Policy in brief
Small and medium sized businesses employ a significant number of Edmontonians and they contribute to the diversity and resiliency of our economy. Encouraging the next level of growth among these businesses is absolutely vital as we build a more profitable, prosperous, and vibrant city.
What we’ll do in the short term
Create a one-stop-shop to help businesses to get through key paperwork from a single point of contact; expand our e-service to more of our permitting and licensing activities; where appropriate, have the city serve as a testing ground for businesses with innovative products.
Where we need to be a generation from now
As mayor, I want Edmonton to be known across North America as a uniquely supportive place for innovators who want to move a great business idea forward. We can build Edmonton to be the best place on this continent to be an entrepreneur.
More thoughts from Don
I think of Edmonton as “a city of 10,000 head offices.” A lot of the talk in economic growth is around attracting branch offices of large multi-nationals, but I’m proud of the continuously growing number of small- and medium-sized businesses that the people of this city operate to service our core and emerging industries. These mom-and-pop shops employ a significant number of Edmontonians and they contribute to the diversity and resiliency of our economy.
Encouraging the next level of growth among these businesses is absolutely vital as we build a more profitable and prosperous, and yet more vibrant city. The municipality has an obligation to ensure that it is encouraging, rather than hindering, the development and growth of these businesses.
To this end, there are three key things we can do, that I will oversee implementation of as Mayor.
Business owners I have spoken to, whether they’re a paving company or a tech startup, have told me very clearly what they really need is for city paperwork to be smooth and simple. Having gone through parts of this process myself in helping my wife fill out the papers for her home-based business, I can attest that there is some room for improvement here.
We don’t need another committee or a review to tell us this.
So, based on the feedback I have received from business-owners across the city, as mayor I would work with council and the city manager to create a one-stop-shop system that will allow businesses to come to the city and get help through the key paperwork at a single point of contact. Busy entrepreneurs should be able to file everything in a swift, single visit, while being helped by a knowledgeable city staff member so they can be on their way and get back to business.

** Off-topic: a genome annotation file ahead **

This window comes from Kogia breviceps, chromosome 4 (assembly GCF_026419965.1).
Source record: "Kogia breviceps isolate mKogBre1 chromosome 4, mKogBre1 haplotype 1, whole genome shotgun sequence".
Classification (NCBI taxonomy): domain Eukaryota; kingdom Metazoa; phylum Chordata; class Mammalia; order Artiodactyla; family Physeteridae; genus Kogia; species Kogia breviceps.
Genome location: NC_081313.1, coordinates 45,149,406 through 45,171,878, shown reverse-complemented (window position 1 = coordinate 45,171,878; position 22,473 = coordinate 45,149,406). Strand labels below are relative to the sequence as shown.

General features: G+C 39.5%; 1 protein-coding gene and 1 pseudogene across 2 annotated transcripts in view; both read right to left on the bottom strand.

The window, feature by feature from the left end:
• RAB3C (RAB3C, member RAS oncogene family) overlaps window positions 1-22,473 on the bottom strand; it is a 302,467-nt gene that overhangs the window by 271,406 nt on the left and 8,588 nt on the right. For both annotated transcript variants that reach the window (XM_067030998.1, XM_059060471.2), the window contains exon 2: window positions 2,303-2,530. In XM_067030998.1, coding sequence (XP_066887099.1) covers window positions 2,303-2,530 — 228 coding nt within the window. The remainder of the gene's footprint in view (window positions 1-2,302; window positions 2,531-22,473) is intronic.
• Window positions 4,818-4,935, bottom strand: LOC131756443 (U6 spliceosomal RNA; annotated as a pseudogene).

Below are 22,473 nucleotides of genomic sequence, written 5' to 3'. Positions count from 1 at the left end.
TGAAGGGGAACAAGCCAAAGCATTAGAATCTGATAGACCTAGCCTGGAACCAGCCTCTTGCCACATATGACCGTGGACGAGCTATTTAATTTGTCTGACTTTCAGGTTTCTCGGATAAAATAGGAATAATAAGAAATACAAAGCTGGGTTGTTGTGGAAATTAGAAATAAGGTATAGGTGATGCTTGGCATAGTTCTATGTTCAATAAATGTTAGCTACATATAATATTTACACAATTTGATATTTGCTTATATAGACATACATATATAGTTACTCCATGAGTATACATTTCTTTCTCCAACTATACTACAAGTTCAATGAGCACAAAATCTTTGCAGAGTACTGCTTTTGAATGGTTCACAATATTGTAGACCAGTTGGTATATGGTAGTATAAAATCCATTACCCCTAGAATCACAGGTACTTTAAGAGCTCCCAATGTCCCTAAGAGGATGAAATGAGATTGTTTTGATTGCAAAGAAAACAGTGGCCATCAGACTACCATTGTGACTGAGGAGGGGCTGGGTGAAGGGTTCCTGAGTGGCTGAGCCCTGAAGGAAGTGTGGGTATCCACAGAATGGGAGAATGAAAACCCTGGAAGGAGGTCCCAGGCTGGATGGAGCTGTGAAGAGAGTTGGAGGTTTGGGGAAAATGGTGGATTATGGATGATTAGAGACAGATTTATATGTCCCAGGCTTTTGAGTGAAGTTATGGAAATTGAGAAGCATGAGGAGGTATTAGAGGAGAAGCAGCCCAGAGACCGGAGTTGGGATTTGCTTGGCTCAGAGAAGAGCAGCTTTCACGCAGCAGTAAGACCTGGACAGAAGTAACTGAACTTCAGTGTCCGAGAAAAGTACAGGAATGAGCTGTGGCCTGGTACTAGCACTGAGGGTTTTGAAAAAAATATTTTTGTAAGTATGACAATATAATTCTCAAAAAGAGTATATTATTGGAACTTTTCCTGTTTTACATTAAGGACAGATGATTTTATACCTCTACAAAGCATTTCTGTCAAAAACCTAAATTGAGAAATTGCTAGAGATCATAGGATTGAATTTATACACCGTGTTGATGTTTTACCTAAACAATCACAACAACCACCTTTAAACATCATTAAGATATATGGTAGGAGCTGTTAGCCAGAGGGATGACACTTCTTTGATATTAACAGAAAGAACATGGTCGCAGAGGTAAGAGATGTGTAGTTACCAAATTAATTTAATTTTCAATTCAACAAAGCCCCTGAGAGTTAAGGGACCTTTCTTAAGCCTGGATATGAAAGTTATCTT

The City is moving in this direction already, for example allowing people to renew their pet licenses online. This is more convenient for many citizens, more efficient overall for the city, and frees up city staff to deal with the more complex cases that need more than online self-serve. This option must be rapidly extended to more of the basic permitting and licensing activities.
Meanwhile, the City is also beginning to process more complex applications, like Area Structure Plans, electronically, which eliminates a lot of paper, and comes with an electronic log of all progress on the file; applicants, consultants and different city departments can all log in and see exactly where it’s at in the process. The virtue of this if the file hits a snag somewhere along the way, that’s transparent to all parties. And if applications hit the same snag over and over, the technology allows us to identify where that systemic problem is and take action to fix it, which is the improved accountability I hear is needed.
3) Inviting innovation:
Most of the time, the city needs to simply help you get your papers in order and then get out of the way, but for some business ideas, it may be appropriate for the City to be a more involved partner. For the innovating businesses that are seeking to resolve real-world problems that Edmontonians face, like how to speed up emergency response times or create a greener fuel source, the City should channel that ‘Make Something Edmonton’ spirit and ask “What are you making, and how can we help?”
As mayor, I will continue to make connections for these innovators, where appropriate, into the City so they can develop their products. For example, I helped establish a relationship between Edmonton’s SBI Bioenergy and Edmonton Transit. SBI is an Edmonton business with an innovative biofuel-refining technology that uses less energy, less heat, and less methanol feedstock to produce very high grade biodiesel. In order to prove their product, they need a test bed for it. They approached me and I connected them with our transit fleet staff, who are working with Cummins (who makes our Diesel engines) to make sure it won’t void the warranty to test this new fuel in our buses.
It would have been easy to say no, but when the City has the chance to help an Edmonton company prove a product that can help them grow and help us do things cleaner, greener, cheaper and/or faster, that’s good for everyone. This is creating prosperity out of problem solving.
Inviting innovation ensures the city is supporting and enabling business creativity, job creation, and facilitating the growth of cutting-edge industries within our city. With the city’s cooperation, innovative businesses like SBI can test and refine their products with us before taking them global, all the while building a lasting relationship between these companies and Edmonton.
As mayor, I want Edmonton to be known across North America as a uniquely supportive place for innovators who want to move a great business idea forward. There is no reason why a key plank of this city’s reputation can’t be that Edmonton is the best place on the continent to be an entrepreneur.